Thursday, 23 October 2008

Thanks to the Fence Builders

Early in 2007 there was a long break in my trespassing activities, I was living in Devon and other artwork was taking priority, my eyes wandered from the Olympic prize and I was trying to ignore the news to boot. I reurned to London that summer and was shocked to find the entire 'park' ringed by the blue fence which has since become such a contentious issue in the local community and unsurprisingly a site for numerous art-activist-antics. The extent to which the organisers were willing to go, not only to keep people out but, as has been pointed out elsewhere, to keep them from seeing was unbelievable as I had naively believed, even despite the road closures already in place, that access would not be quite so restricted, that we might be granted the opportunity to see the transformation at hand. Were it not for the natural viewing platform offered by the Greenway the whole project would likely have been carried out invisibly, the safety curtain raised after a five year interval revealing a scene-change of epic proportions.

In July 2007 the fence was not yet complete, although wandering down the canal on the 30th it was impossible to tell that half a mile to the east there was still (just) open access. I scaled the fence using one of several trees growing right up alongside it. These trees have all now been boxed into the fence, I strongly suspect that I have not been the only transgressor on this turfless turf and between us we must have made our mark (I will discuss my more conspiratorial and paranoiac musings on the updated security efforts in a separate post). Dropping down on the other side I became instantly aware of what a massive favour the fence builders had done me. I was standing in what used to be a car park for workers, located off Waterden Road, in the shadow of the colossal self-storage building. One month ago this would been accessible: not a trespass. Whereas before I paced the fews roads through the site, always on the lookout for a chink in the armour, now anywhere inside the fence was mission accomplished - I had simply to climb it and set foot on the other side.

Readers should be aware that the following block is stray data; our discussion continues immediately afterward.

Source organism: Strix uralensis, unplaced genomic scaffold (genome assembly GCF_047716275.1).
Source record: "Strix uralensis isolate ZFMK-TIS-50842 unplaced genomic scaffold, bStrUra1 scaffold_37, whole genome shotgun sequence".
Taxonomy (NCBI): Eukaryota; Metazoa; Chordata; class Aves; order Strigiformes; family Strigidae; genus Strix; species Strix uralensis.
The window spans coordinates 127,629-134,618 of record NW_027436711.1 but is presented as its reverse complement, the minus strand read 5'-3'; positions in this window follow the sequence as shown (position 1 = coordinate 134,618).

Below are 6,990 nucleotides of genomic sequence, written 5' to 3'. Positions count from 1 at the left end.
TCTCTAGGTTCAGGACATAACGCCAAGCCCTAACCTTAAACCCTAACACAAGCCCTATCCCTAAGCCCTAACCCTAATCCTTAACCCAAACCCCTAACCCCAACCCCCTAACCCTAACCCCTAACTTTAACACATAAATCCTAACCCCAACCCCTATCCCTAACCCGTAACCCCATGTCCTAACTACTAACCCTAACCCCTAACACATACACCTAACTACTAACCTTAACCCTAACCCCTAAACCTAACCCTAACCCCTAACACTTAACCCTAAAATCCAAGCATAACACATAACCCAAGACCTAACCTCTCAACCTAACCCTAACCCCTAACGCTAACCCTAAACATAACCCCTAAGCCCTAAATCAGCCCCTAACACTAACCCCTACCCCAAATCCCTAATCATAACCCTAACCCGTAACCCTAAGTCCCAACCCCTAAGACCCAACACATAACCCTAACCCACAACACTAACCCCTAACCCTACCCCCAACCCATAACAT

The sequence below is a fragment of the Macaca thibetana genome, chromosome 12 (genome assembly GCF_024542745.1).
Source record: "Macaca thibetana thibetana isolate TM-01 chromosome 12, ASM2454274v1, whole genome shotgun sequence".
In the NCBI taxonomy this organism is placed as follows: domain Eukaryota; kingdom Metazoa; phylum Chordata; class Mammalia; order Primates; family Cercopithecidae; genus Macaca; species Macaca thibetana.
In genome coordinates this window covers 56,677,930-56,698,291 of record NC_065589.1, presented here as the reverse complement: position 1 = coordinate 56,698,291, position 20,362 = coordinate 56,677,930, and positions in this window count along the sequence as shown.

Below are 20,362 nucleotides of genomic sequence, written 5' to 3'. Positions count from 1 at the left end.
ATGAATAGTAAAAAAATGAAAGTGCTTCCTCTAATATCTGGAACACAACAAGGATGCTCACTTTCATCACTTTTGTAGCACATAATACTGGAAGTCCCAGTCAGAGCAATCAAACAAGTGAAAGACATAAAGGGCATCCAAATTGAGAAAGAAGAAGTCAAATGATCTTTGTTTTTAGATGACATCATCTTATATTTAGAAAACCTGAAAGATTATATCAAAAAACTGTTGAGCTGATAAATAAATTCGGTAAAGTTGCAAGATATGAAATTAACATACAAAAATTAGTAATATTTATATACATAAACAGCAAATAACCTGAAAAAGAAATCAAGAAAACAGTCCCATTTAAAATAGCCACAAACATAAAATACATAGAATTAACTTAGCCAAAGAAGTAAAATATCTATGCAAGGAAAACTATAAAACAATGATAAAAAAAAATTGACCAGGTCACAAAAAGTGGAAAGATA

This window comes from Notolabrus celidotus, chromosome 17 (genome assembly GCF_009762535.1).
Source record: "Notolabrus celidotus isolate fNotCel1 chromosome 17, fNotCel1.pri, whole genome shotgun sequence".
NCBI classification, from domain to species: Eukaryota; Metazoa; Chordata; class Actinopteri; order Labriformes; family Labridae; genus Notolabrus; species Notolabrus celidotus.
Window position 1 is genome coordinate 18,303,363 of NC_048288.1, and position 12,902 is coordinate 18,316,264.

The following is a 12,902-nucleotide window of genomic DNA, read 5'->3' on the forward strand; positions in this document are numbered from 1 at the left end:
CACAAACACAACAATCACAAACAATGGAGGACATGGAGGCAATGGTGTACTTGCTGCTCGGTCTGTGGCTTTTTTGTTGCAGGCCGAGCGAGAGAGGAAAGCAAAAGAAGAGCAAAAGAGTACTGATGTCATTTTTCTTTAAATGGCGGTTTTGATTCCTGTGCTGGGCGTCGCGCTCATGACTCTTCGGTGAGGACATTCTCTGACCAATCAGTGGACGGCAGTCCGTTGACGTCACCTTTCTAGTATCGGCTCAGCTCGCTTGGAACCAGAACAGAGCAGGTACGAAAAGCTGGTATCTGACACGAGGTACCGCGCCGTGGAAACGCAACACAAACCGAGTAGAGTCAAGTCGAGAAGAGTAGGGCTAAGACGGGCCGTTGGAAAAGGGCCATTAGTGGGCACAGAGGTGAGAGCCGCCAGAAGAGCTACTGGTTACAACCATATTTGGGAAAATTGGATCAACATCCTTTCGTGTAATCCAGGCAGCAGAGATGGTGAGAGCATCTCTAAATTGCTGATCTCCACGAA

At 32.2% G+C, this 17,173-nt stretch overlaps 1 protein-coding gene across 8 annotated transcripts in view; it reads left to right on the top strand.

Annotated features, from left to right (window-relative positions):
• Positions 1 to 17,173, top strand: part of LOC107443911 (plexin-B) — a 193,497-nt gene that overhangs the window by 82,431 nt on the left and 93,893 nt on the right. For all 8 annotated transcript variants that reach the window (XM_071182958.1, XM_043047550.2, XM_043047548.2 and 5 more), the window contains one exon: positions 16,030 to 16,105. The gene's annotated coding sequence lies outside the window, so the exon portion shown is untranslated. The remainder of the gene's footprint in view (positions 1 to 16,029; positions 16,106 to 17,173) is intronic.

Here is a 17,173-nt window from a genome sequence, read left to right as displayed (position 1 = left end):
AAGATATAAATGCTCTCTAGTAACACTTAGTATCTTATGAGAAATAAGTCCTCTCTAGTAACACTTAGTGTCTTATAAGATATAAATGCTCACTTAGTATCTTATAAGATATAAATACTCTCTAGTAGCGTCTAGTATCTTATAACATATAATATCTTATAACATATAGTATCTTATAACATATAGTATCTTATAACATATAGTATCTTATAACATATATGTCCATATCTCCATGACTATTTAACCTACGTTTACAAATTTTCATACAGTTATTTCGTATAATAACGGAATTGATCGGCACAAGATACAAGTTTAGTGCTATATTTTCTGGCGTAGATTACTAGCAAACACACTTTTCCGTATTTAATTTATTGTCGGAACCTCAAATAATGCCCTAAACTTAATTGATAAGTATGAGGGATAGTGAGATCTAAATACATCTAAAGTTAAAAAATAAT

Tonight was easy, if nervous, pickings. I decided not to stray too far, this was all of a sudden new territory, however familiar the buildings and spaces were the rules of the game had changed completely and I needed time and practice to accustomise myself to this. I stuck close to the fence, exploring only the two warehouses closest and the open space beside them until I saw the glowing portacabins and flashing orange lights of the security units and (probably needlessly) lost my nerve. Climbing back over to safety I was hit by the first serious rush of adrenalin, since my two experiences of capture, but this was different. I had succeeded. The fence builders had moved the goalposts to a place I had never expected, and much as I wish I could stop with the crass sporting analogies, I had raised my game. This was a fix that I would soon become fiercely addicted to, returning periodically over the next nine or so months, with increased nerve, cheek and commitment to get deeper into this forbidden territory, just because I could and am convinced that people should.

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